“No, you are right, I don't date. I do have fantasies. Just not over these guys.”
            “As in really never? What the hell!”
            “Not a big deal. Oh, sure I'm good enough to drink beer or watch the game with, but dating requires...Well, something a bit different.”
            “Damn! You work in construction, you get to look at all those luscious men all day and you want me to believe that not a one has asked you out for a drink or maybe a “working” lunch?”
            “Yeah, I’ve had those sorts of offers. Be still my beating heart! What romance, ‘yo, Trace, you wanna suck my dick and get some pizza?’ Thank you but no, Tabby.”
            “I didn’t realize it was like that.”
            “Tabs, I'm a mason. I lay brick for a construction company. The only other woman employed by the firm tosses back jelly doughnuts like a wino at nickel beer night. What do you think I get all day? I get, ‘hey there Trace, you can bed my bricks any old day,” or “lay me sweet mama.’”
            “You’re kidding me!”
            “Hello? Remember me? I don’t have a sense of humor.”
            “There is a lot to love about you, the least of which is that delightfully sarcastic sense of humor. Look at you! You are in great shape!”
            “Yeah, I guess fireplug is a shape. Short and squat. My arms are more muscular than most guys, and I got a working man’s tan. I look like a car door reflection, not a runway model.”
            “You are so wrong, that assessment is so wrong. Oh, oh, oh! Love the buns on the blond! Okay, so these guys do nothing for you. Tell me then what is your fantasy man, Ms. International Fireplug.”
            “You won’t laugh at me?”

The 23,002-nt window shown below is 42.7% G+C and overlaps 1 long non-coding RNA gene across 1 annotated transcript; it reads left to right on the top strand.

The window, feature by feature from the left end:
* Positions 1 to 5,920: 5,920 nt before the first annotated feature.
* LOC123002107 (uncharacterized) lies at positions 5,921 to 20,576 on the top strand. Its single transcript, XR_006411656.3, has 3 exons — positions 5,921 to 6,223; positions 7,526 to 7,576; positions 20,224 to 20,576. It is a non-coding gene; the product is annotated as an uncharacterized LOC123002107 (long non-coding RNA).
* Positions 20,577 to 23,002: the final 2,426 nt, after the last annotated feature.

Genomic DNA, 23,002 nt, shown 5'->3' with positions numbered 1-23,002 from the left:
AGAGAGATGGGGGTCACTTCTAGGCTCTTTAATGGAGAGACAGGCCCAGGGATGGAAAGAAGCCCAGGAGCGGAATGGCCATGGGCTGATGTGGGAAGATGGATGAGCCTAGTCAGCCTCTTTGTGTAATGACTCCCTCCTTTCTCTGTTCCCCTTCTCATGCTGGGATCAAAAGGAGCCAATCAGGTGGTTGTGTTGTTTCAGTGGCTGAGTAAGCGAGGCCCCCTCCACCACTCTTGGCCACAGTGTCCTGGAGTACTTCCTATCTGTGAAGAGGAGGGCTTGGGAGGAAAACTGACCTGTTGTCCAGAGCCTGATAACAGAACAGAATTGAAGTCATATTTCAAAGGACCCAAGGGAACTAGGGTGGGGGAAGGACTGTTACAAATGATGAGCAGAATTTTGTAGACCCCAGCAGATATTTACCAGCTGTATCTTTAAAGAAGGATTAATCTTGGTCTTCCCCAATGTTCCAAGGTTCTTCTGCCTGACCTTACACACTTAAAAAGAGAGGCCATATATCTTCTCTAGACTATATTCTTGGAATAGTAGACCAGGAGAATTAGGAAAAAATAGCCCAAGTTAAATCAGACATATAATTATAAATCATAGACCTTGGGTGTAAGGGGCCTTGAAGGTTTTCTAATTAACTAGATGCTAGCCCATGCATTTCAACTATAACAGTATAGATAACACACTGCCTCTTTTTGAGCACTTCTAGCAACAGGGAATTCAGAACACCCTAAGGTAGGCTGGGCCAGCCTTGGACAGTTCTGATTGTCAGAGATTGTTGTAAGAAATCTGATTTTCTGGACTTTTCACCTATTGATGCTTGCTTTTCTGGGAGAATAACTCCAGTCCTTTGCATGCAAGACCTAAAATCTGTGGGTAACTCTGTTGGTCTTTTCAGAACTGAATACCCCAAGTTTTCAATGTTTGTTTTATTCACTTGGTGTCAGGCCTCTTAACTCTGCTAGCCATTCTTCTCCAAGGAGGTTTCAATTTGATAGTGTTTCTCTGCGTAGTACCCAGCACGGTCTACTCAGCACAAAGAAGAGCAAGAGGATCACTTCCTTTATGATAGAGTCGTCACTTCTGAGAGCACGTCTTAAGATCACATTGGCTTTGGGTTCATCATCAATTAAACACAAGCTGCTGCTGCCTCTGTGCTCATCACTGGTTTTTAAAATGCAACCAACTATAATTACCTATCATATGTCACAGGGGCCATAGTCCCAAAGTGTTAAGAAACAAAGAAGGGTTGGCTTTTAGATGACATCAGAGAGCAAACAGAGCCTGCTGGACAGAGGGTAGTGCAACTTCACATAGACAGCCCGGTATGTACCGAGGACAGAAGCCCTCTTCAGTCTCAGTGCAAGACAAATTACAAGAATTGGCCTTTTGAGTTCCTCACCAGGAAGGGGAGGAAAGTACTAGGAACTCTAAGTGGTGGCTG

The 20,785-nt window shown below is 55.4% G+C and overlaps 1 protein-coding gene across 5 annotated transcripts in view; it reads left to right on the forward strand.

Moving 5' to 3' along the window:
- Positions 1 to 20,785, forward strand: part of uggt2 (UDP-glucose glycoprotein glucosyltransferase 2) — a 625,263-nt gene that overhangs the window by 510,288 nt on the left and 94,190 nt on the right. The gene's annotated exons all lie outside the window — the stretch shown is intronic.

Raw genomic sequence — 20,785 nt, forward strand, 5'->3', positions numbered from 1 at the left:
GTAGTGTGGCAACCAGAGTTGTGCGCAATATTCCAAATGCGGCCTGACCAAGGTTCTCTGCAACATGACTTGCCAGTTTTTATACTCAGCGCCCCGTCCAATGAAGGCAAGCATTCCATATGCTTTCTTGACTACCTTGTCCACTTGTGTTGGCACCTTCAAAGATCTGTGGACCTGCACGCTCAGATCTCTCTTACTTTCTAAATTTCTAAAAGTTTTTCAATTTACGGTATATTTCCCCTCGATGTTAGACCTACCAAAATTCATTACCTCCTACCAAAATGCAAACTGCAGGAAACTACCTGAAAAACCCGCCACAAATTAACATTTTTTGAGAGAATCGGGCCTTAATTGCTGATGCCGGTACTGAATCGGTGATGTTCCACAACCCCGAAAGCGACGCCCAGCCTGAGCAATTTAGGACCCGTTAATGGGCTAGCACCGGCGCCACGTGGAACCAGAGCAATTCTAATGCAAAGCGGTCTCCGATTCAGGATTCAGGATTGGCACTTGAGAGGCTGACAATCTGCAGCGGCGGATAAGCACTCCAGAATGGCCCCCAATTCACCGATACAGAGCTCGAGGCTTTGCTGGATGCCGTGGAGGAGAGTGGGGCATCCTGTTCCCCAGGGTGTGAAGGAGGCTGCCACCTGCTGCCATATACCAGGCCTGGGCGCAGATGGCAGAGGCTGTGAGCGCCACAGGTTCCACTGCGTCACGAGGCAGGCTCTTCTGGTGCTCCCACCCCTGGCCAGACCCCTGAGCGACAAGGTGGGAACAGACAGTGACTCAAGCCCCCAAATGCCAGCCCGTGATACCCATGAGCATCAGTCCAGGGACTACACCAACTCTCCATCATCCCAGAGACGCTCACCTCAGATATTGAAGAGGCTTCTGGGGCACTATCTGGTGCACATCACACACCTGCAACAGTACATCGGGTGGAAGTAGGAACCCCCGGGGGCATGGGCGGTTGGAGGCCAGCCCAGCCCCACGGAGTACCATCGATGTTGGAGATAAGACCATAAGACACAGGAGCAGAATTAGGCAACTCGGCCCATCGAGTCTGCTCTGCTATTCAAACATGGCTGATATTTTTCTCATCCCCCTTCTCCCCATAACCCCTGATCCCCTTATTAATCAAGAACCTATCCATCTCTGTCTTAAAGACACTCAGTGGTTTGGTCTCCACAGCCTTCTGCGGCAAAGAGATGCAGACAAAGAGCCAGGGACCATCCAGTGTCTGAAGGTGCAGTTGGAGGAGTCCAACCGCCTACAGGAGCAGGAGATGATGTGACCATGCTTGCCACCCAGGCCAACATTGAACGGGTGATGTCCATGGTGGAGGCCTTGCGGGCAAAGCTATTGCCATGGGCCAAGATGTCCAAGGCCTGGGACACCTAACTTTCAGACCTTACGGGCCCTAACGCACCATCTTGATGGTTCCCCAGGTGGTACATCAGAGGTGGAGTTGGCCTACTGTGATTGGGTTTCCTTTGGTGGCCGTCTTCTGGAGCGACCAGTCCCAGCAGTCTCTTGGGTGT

“Out with it woman before I stab you with my fork.”
            “Okay, okay, no need to get psychotic. I want a guy with perfect hands. They have to be strong but not clumsy or too big, long lean fingers that can hold me gently, but strong enough to hold me close. Not body builder stuff, but honest strength. He has to have a deep voice, not crackling or spooky movie deep, but a nice bass tone that makes you see dark nights and silk sheets just by whispering into your ear. He has to be taller than me. Damn it, I want a man that makes me finally feel like a delicate female that needs protected. I want to feel like a lady when I am with him, not a bowling partner. I want a partner and a protector, it gets old being alone. This female power shit is for the birds, coo-coo birds to be precise.”
            “Damn Trace, you’re a romantic.”
            “Yeah, I guess so. Tell anyone and I’ll break your nose, sissy-girl.”
            “You wish, She-Ra. Hell, look at the time, I have got to run and get the kids. Stay single you really aren’t missing all that much, only the screaming and the crying and that’s while the kids are asleep.”
            “Funny lady. Guess me and my make-believe man will just keep on going for now. Same time next week?”
            “Of course! But next time, if it looks like rain, we’ll sit at the indoor cafĂ© across the street. The rain makes you utterly maudlin.”